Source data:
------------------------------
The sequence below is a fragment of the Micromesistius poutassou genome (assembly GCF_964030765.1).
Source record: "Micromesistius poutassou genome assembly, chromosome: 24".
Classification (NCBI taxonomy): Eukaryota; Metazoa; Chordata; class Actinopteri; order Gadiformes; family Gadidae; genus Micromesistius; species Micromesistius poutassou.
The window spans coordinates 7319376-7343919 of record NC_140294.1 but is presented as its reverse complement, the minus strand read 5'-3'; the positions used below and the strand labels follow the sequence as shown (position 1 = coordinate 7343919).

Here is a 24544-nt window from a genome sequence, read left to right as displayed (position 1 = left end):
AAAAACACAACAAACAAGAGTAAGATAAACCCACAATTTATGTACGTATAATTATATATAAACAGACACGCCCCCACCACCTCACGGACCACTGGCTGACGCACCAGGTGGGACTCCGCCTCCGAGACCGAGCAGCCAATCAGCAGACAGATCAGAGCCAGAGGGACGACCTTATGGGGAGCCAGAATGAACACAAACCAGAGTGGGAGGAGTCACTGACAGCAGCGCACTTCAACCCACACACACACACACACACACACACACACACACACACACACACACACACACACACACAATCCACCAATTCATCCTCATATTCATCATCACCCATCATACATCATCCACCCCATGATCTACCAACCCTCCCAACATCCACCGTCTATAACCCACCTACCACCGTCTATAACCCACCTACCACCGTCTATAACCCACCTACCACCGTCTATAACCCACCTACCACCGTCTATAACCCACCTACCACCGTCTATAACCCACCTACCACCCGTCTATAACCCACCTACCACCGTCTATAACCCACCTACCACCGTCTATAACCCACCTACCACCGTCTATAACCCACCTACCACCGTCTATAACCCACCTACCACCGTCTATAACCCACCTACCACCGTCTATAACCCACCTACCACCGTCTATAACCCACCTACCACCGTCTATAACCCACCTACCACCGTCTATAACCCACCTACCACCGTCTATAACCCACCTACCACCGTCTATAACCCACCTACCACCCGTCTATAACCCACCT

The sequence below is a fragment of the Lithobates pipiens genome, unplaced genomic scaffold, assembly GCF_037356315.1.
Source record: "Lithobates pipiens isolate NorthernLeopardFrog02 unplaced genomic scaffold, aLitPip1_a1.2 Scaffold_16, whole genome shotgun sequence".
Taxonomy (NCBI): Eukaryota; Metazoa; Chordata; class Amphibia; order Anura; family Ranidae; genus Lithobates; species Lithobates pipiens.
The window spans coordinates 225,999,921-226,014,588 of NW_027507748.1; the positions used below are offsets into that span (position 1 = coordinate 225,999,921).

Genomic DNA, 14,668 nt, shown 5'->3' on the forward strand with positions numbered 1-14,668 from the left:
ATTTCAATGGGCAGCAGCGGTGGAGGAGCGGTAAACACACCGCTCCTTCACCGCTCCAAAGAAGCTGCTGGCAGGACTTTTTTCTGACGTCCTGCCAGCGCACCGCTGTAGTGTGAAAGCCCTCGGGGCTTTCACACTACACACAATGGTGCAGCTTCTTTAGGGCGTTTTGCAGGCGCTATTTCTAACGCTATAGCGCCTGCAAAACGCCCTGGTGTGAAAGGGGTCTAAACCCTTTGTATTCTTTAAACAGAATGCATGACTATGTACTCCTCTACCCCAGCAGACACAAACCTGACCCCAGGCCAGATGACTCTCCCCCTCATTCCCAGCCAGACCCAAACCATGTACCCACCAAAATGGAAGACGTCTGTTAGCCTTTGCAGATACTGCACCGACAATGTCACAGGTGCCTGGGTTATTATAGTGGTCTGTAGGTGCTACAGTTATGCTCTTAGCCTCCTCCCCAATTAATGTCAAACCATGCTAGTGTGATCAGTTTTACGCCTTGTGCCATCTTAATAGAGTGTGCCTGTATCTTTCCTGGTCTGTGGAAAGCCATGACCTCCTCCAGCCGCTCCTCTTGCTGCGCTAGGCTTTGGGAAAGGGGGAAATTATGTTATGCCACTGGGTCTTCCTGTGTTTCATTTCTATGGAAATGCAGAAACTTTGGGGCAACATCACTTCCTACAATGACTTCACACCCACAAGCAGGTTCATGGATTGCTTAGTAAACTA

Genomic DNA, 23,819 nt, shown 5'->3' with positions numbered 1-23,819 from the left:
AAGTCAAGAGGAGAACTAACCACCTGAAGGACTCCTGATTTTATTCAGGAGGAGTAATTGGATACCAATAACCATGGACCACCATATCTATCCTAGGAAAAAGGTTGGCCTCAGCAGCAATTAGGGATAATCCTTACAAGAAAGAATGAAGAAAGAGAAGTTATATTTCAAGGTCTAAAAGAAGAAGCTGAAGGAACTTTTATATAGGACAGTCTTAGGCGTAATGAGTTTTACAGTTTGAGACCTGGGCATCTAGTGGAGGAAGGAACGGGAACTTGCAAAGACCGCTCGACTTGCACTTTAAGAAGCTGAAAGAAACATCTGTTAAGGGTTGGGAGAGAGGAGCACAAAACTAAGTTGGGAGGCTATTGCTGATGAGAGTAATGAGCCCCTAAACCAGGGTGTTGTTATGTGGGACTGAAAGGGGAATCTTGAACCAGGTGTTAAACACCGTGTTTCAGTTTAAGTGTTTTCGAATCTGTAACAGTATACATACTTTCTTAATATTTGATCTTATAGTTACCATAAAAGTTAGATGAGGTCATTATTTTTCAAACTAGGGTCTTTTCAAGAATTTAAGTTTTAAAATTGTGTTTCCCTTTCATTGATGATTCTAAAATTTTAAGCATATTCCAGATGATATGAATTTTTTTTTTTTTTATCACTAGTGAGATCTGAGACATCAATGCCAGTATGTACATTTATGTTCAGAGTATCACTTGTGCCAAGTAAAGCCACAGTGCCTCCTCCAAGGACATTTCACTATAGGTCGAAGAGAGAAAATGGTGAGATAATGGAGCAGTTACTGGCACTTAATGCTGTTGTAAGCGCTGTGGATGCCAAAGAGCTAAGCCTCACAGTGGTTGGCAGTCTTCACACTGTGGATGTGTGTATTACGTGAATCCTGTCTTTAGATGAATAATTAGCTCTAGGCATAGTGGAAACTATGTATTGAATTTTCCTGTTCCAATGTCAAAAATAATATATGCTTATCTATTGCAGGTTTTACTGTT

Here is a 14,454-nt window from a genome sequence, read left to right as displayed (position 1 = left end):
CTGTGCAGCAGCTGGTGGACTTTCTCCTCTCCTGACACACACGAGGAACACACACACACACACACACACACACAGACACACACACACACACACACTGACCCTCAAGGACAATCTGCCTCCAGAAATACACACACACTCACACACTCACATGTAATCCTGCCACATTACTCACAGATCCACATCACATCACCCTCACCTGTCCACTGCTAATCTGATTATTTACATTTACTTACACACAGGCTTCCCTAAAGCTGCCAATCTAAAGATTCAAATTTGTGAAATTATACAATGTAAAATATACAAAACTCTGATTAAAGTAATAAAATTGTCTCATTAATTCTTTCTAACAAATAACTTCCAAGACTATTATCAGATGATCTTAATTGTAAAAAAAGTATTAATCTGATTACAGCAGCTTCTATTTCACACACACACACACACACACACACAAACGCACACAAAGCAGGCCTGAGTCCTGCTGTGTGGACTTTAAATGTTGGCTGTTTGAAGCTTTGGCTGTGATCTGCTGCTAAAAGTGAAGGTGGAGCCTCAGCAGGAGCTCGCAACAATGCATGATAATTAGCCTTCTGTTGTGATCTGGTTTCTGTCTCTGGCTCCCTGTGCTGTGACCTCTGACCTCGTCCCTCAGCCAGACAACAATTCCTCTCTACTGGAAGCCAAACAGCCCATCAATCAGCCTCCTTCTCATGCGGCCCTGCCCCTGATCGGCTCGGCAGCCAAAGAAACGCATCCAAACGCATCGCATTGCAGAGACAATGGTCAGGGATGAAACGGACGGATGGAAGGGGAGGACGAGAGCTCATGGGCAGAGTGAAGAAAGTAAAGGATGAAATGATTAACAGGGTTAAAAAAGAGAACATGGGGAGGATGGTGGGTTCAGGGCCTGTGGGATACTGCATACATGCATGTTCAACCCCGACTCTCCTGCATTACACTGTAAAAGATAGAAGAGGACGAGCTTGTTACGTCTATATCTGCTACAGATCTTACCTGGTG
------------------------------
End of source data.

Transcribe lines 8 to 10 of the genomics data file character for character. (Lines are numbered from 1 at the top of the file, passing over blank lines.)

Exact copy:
Source record: "Lithobates pipiens isolate NorthernLeopardFrog02 unplaced genomic scaffold, aLitPip1_a1.2 Scaffold_16, whole genome shotgun sequence".
Taxonomy (NCBI): Eukaryota; Metazoa; Chordata; class Amphibia; order Anura; family Ranidae; genus Lithobates; species Lithobates pipiens.
The window spans coordinates 225,999,921-226,014,588 of NW_027507748.1; the positions used below are offsets into that span (position 1 = coordinate 225,999,921).